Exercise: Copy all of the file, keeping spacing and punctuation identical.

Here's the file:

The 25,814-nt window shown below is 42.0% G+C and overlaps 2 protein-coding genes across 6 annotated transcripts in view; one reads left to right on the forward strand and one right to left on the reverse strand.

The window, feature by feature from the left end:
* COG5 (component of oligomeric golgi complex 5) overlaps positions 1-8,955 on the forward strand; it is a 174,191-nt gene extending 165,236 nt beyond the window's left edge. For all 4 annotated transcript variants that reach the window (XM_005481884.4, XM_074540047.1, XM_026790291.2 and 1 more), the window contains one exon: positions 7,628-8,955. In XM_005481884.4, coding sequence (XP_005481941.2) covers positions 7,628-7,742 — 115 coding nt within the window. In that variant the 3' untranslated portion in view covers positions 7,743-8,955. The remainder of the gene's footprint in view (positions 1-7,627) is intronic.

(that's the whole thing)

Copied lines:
The 25,814-nt window shown below is 42.0% G+C and overlaps 2 protein-coding genes across 6 annotated transcripts in view; one reads left to right on the forward strand and one right to left on the reverse strand.

The window, feature by feature from the left end:
* COG5 (component of oligomeric golgi complex 5) overlaps positions 1-8,955 on the forward strand; it is a 174,191-nt gene extending 165,236 nt beyond the window's left edge. For all 4 annotated transcript variants that reach the window (XM_005481884.4, XM_074540047.1, XM_026790291.2 and 1 more), the window contains one exon: positions 7,628-8,955. In XM_005481884.4, coding sequence (XP_005481941.2) covers positions 7,628-7,742 — 115 coding nt within the window. In that variant the 3' untranslated portion in view covers positions 7,743-8,955. The remainder of the gene's footprint in view (positions 1-7,627) is intronic.